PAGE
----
Life of Pi author Yann Martel heads to Mountains of Portugal: Summary
Why are you wasting your time on a Somalian clean water image board instead of reading literature?
How fast can /lit/ type??
The fuck did you have to make the template resolution so high, OP?
I just finished The Dead (and the rest of Dubliners too). I found Gabriel Conroy quite relatable, and this bothers me –because isn't Joyce trying to show Michael as the only truly good character? Everyone else is caught up in the past, where as Michael is afraid to die for the strength of his love in the present.
Joyce didn't want to portray characters as good or evil. In any case, Michael Furey was the only truly passionate character, but look where that left him.
In any case, if you feel you related too much with Gabriel Conroy, and you dont like that, then you should figure out why that is so and fix it.
protip: don't be a snob
>In reference to a passage in the Books of Samuel which refers to a saying about the blind and the lame, Rashi quotes a midrash which argues that the Jebusites had two statues in their city, with their mouths containing the words of the covenant between The Jebusite King and Abraham; one figure, depicting a blind person, represented his son Isaac, and the other, depicting a lame person, representing his grandson, Jacob.
'Michael Fury' is perhaps somewhat comparable to David at this time?
So as I came out of the hospital this afternoon a dude came to me and invited me to his wedding and asked for my help to kill the light inside of him so I gave him some dubstep songs and I left him with his imaginary friend to go to my father's highschool , as I sneaked inside I remembered that my father never went to highschool and that I was in a Barbie factory that was full of drunk Mexican unicorns with lightsabers , I tried to tell them that my leg was made of rubber but they just left using their teleportation powers , I decided to not text my friend cause he was...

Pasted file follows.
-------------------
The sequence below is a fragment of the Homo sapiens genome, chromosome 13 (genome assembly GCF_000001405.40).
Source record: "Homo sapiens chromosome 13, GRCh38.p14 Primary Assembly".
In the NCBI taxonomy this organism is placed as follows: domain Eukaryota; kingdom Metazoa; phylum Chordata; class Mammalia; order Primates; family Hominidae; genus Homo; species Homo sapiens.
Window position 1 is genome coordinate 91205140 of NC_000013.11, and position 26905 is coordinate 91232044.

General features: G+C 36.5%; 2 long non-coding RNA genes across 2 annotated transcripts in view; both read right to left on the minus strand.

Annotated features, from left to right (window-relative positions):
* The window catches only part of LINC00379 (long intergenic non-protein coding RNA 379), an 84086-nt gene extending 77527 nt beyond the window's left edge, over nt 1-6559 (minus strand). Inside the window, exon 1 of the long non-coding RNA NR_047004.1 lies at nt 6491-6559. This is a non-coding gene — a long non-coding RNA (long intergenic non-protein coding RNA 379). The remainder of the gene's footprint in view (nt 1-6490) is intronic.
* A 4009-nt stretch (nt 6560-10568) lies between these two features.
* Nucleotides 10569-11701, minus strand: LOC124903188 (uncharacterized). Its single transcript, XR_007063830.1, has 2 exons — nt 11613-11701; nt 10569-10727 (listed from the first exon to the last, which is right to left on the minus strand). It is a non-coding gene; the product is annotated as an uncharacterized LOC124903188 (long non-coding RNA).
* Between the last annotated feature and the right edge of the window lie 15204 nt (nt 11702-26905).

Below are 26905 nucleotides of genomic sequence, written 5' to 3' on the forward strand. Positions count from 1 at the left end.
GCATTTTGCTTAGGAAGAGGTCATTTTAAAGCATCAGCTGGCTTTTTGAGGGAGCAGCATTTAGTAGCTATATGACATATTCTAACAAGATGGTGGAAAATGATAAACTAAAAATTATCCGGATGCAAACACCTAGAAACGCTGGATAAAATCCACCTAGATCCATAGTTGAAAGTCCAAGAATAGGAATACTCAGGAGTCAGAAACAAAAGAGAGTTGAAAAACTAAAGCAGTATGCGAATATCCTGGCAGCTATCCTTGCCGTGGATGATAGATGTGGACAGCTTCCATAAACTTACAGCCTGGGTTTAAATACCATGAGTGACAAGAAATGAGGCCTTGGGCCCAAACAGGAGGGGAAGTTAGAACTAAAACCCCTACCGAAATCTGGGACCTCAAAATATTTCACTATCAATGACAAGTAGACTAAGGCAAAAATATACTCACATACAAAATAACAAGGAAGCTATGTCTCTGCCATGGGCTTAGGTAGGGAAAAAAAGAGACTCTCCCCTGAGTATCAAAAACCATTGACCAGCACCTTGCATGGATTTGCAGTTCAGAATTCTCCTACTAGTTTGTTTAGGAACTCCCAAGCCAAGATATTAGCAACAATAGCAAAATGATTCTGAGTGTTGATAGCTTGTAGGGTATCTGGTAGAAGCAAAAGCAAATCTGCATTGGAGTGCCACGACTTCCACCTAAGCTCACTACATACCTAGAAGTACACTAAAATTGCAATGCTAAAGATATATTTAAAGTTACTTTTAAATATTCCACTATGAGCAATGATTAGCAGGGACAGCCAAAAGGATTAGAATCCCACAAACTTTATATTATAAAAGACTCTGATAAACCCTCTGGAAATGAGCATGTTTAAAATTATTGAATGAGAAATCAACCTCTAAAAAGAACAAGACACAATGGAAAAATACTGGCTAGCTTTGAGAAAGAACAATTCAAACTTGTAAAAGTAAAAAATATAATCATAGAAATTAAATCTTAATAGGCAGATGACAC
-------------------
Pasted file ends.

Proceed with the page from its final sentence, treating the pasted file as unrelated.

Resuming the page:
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Spoil a book in just five words.
1. They did bring him home.
2. He didn't die out there.
3. Guy spends time building stuff.
I've been reading my whole adult life, but I'm not getting the "enlightened" feeling of reading a good book. I've felt it a couple of times (mostly during Pynchon and Krasznahorkai), but it's seriously getting in the way of me enjoying fiction.
Do anyone of you know the feeling? Are there any books that will wake my inner child up?
What's the most depressing book you've ever read? For me it's probably Fowle's "The Collector".
It's not a depressing book.
It actually scared me a little since in some sense I empathized with the boring personality of the protagonist, and the fact what he thought was an innocent desire to simply have a woman beside him actually masked a lot of violence and confusion on his part. He's one of the finest "bad guys" in literature in my opinion.
>tfw too dumb to read Ulysses
I really want to read the entirety of this. When I understand it, its amazing. But every 3rd sentence or so goes over my head and I have to look up the readers guide, which I hate doing.
How do I solve this? I mean what can I read and learn about to help me understand or prepare me for the language and references in Ulysses?
Please don't bully
Luckily I've taken several philosophy classes and have a basic understanding of all the major philosophers throughout history.
As far as western canon goes, any specific reccomendations?
What was the last book you read?
What are you reading?
What will you read next?
Guess shit about each other basing on their answers.
Hey guys i had a question up for debate. When writing sci-fi which is more important? Historical reinterpretation or logical extensions of prior art. Historical interpretation would be like in Dune how the spice and native population interact, while a logical extension would be the mood organ from, Do android dream.., I personally lean more toward historical science fiction.